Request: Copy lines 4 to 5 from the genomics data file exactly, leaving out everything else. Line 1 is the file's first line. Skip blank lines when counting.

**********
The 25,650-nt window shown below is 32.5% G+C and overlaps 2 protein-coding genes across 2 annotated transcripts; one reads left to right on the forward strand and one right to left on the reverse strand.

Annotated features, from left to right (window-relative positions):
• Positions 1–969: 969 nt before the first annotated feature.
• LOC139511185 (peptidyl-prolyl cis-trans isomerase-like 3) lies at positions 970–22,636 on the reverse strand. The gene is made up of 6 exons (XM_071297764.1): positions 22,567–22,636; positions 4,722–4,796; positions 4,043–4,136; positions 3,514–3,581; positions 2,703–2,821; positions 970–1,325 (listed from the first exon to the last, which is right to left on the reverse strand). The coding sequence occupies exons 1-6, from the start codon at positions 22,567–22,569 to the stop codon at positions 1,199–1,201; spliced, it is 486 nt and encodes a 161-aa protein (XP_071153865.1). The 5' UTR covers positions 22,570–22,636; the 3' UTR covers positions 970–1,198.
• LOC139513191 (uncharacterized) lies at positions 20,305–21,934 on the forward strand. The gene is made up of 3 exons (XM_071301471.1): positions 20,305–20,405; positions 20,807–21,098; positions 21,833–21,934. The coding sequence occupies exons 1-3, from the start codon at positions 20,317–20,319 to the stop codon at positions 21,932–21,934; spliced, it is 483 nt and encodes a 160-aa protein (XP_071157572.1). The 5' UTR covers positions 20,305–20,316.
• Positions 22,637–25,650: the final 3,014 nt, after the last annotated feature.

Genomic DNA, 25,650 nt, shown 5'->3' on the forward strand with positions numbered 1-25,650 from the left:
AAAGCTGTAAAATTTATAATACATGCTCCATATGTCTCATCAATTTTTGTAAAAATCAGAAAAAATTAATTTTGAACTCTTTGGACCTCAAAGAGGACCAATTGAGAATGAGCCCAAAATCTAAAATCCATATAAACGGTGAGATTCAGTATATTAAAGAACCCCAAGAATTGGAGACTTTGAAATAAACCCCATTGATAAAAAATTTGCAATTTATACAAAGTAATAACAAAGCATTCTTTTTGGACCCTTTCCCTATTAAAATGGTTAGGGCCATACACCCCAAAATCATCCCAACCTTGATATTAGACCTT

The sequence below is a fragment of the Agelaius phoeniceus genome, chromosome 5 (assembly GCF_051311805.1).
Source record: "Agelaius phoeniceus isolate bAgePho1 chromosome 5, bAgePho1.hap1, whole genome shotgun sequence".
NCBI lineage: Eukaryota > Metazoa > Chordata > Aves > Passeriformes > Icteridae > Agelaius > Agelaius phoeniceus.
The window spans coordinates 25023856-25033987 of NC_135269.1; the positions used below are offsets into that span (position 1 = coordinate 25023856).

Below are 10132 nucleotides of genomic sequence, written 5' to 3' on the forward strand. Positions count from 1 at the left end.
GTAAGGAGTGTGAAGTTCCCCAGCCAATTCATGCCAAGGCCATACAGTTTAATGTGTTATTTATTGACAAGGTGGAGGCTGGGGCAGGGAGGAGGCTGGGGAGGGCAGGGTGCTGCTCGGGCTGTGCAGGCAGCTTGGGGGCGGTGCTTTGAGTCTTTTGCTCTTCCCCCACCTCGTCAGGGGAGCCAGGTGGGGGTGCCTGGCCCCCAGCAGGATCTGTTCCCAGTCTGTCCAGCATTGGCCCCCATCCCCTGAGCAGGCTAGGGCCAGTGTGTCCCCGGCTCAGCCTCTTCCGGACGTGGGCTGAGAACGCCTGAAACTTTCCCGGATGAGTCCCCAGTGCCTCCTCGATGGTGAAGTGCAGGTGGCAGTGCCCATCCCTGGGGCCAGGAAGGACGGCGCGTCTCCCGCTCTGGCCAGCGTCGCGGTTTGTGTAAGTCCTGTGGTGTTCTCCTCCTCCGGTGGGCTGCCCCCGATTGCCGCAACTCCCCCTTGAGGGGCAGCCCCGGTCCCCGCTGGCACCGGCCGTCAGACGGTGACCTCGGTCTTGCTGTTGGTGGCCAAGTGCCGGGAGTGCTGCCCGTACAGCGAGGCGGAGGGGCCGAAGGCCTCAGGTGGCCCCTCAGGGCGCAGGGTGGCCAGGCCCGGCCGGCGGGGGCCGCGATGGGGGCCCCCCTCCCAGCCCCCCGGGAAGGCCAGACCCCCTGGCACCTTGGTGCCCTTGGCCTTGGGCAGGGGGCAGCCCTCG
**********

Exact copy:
• LOC139511185 (peptidyl-prolyl cis-trans isomerase-like 3) lies at positions 970–22,636 on the reverse strand. The gene is made up of 6 exons (XM_071297764.1): positions 22,567–22,636; positions 4,722–4,796; positions 4,043–4,136; positions 3,514–3,581; positions 2,703–2,821; positions 970–1,325 (listed from the first exon to the last, which is right to left on the reverse strand). The coding sequence occupies exons 1-6, from the start codon at positions 22,567–22,569 to the stop codon at positions 1,199–1,201; spliced, it is 486 nt and encodes a 161-aa protein (XP_071153865.1). The 5' UTR covers positions 22,570–22,636; the 3' UTR covers positions 970–1,198.
• LOC139513191 (uncharacterized) lies at positions 20,305–21,934 on the forward strand. The gene is made up of 3 exons (XM_071301471.1): positions 20,305–20,405; positions 20,807–21,098; positions 21,833–21,934. The coding sequence occupies exons 1-3, from the start codon at positions 20,317–20,319 to the stop codon at positions 21,932–21,934; spliced, it is 483 nt and encodes a 160-aa protein (XP_071157572.1). The 5' UTR covers positions 20,305–20,316.